5 Chapter 5. Nutrition Education and Counseling 59 Peer education provides social support to teens. For issues such as overweight or diabetes, where extensive changes in dietary habits may be required, peer support can help adolescents overcome feelings of isolation and being overwhelmed by new information. Practical suggestions and encouragement by older peers can help teens to feel empowered to make behavior changes, while group support can help to sustain behavior changes through positive reinforcement. It is important to choose peer educators carefully. Characteristics to look for in peer educators include: good communication skills a mastery of skills that are being taught an interest in working with other teens the ability to identify teens who may need referral for more in-depth nutrition education Because adolescents tend to look up to older teens, peer educators should be the same age or slightly older than the individuals with whom they are interacting. All peer educators should have basic training related to utilizing effective verbal and visual teaching methods, how to facilitate group discussions, and how to identify individuals who may need referral for depression or chemical dependency issues. On-going mentoring of peer educators is necessary to be sure they are providing accurate information to teens as well as to maintain their interest in the peer education process. GROUP EDUCATION METHODS Group education can provide an effective means of reaching many adolescents with common nutrition messages. Nutrition issues that are especially amenable to group education methods include fast food and snack choices, vegetarian diets, sports nutrition, prenatal nutrition, and overweight. In general, groups should be kept small when possible. Keeping groups to no more than 5-15 people provides more opportunity for each member to participate and provide input. When larger groups are necessary, utilizing small group activities that allow 2-3 individuals to work together encourages participation by each adolescent. Group education should begin with the identification of what nutrition concepts teens already know. This can be accomplished by beginning an interactive discussion (not a lecture) about the topic to be discussed. The inclusion of questions can assist group facilitators in determining the level at which education should begin. Group education should be as interactive as possible. It is important to build in opportunities for the group leader to model desired behaviors or to demonstrate procedures in addition to verbally describing them. It is also important to allow adequate time for group members to practice the skills or behaviors they are being shown. Small groups can be effectively utilized for this purpose. One scenario that works well with adolescents is to have them work in groups of 3. Two individuals in each group can roleplay the desired behavior (such as how to choose low fat fast food choices when they are with peers who they think may tease them about such choices) while the third person
6 60 GUIDELINES FOR ADOLESCENT NUTRITION SERVICES provides feedback. Allowing adolescents to practice a behavior as well as to assist others in learning the behavior reinforces key concepts and empowers them. It is important to provide each teen an opportunity to provide input during group education activities so that he/she feels ownership in the group ideas. If 1 or 2 individuals dominate the conversation, group leaders should ask each member of the group to provide an answer or personal reflection on the issue being discussed. Alternatively, a group nomination process can be used. In this process, each adolescent is asked to write down 1-2 suggestions or comments on a piece of paper. The group then takes turns reading one of their suggestions as the group leader records each of them. Once all of the suggestions have been read, and each person has provided at least one or more suggestions, the group works together to group related suggestions together. The resulting groups of suggestions are then discussed as potential ideas to facilitate dietary change. Once the main points of a particular topic have been covered and desired behaviors have been practiced, the group leader can introduce more detailed information that is tailored to the interest level of the small group. Health professionals should remember that adolescents may only be able to learn a few concepts at a time. Therefore information in initial sessions should be limited to what is most necessary to know, while nice to know information should be added only when appropriate. EFFECTIVE NUTRITION MESSAGES AND MATERIALS FOR TEENS Health professionals need to give careful consideration to the types of nutrition messages that are presented to adolescents. Many teenagers perceive that good nutrition means eating foods that don t taste good and that eating healthy foods means not eating from vending machines or at fast food restaurants. 1 However, focus groups of teens have also found that many adolescents believe that healthy eating gives them energy and helps them grow. 1 More effective nutrition messages should capitalize on these concepts and convey the idea that eating well will help the teen to have the energy to do what s/he wants to do and to become the person s/he wants to become. Most adolescents are present-oriented, which means they are generally not concerned about how their current eating habits will affect their future health status, but are concerned about their physical appearance, maintaining a healthy weight, and having plenty of energy. While teenagers should give consideration to the potential long-term risks of an unhealthy diet and the likely benefits of healthy eating habits, focusing on short-term benefits is more likely to make a lasting impression on adolescents and facilitate dietary change. Educational materials should be written using the style of language in which a person would speak. Some key concepts to think about when developing education materials or messages include: Use an active rather than passive voice when presenting information. Use common language, phrases and words in place of medical terminology. Provide illustrative examples for all key concepts presented. Remember, many adolescents are concrete thinkers and cannot easily apply new concepts to current behaviors or situations. Keep the reading level of written materials to the 5th 6th grade level.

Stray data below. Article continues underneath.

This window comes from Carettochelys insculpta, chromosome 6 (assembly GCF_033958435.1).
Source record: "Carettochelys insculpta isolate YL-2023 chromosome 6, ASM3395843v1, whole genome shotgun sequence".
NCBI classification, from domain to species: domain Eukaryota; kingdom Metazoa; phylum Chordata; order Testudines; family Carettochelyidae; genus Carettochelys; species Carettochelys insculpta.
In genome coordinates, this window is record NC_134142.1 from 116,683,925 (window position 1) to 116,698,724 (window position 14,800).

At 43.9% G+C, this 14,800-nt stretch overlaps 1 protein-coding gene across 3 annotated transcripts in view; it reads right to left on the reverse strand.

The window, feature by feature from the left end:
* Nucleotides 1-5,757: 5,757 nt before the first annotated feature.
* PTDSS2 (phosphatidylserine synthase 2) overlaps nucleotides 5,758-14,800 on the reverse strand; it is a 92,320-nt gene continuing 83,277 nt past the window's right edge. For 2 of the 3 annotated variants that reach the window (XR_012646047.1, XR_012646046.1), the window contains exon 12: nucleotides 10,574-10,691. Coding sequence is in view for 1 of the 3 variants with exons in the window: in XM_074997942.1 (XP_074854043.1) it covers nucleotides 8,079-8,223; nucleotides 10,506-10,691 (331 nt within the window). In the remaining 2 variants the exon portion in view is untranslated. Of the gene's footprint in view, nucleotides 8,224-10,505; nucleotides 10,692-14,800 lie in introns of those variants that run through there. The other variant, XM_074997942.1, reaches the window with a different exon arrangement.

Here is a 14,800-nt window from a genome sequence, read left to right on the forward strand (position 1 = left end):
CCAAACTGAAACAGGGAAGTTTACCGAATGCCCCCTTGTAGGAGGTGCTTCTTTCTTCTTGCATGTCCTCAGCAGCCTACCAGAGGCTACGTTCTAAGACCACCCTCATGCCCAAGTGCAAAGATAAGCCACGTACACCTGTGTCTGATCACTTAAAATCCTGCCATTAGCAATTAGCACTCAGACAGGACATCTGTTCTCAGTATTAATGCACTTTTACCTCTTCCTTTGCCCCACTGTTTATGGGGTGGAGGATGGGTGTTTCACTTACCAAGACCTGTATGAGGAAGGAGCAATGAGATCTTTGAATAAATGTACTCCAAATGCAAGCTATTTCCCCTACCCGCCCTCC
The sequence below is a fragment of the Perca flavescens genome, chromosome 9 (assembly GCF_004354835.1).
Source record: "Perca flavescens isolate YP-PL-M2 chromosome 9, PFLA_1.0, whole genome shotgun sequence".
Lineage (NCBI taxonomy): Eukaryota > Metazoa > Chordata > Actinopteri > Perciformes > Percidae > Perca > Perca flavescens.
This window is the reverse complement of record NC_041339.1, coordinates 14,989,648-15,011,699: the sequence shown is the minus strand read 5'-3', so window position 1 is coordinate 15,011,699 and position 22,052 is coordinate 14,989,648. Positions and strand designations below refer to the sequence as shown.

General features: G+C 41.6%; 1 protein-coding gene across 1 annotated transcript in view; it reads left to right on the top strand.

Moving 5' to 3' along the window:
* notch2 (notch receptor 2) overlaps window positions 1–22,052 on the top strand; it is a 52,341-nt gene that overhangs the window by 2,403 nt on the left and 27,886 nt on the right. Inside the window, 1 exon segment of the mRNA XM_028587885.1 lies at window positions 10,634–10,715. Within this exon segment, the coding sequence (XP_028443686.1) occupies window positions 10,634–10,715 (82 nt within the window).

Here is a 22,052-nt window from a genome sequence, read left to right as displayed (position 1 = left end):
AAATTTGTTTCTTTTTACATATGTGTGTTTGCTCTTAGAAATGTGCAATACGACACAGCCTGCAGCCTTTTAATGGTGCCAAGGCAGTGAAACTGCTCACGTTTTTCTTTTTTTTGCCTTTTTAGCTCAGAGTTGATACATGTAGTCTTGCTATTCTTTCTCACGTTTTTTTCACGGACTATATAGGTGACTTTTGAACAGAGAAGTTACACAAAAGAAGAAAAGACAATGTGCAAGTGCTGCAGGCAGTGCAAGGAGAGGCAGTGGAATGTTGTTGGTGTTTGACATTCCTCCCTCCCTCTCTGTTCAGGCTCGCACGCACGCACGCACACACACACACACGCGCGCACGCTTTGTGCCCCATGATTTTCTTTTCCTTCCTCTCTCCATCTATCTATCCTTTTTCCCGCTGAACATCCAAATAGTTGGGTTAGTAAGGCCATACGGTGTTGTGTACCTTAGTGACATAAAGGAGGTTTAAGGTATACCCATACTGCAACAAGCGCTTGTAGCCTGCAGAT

7 Chapter 5. Nutrition Education and Counseling 61 Be specific and concrete in examples. Avoid using value judgment terms such as too much or not enough. These terms may be interpreted in many ways and are not valuable to concrete learners. Use many short sentences instead of a few long sentences. Keep paragraphs short in written materials. Include interaction whenever possible. Utilize concepts such as fill-in-the-blank worksheets, open-ended questions, or checklists and quizzes whenever possible. It is imperative that all educational materials and messages be pilot-tested with the population for whom they have been developed. Ask several teens from a variety of grade levels to provide feedback on educational materials or ideas for group counseling sessions. Peer educators can provide feedback about nutrition education materials and messages or can help you to locate individuals who would be willing to pilot test materials. REFERENCES 1. Croll J, Neumark-Sztainer D, Story M. Healthy eating: what does it mean to adolescents? J Nutr Educ 2001;33: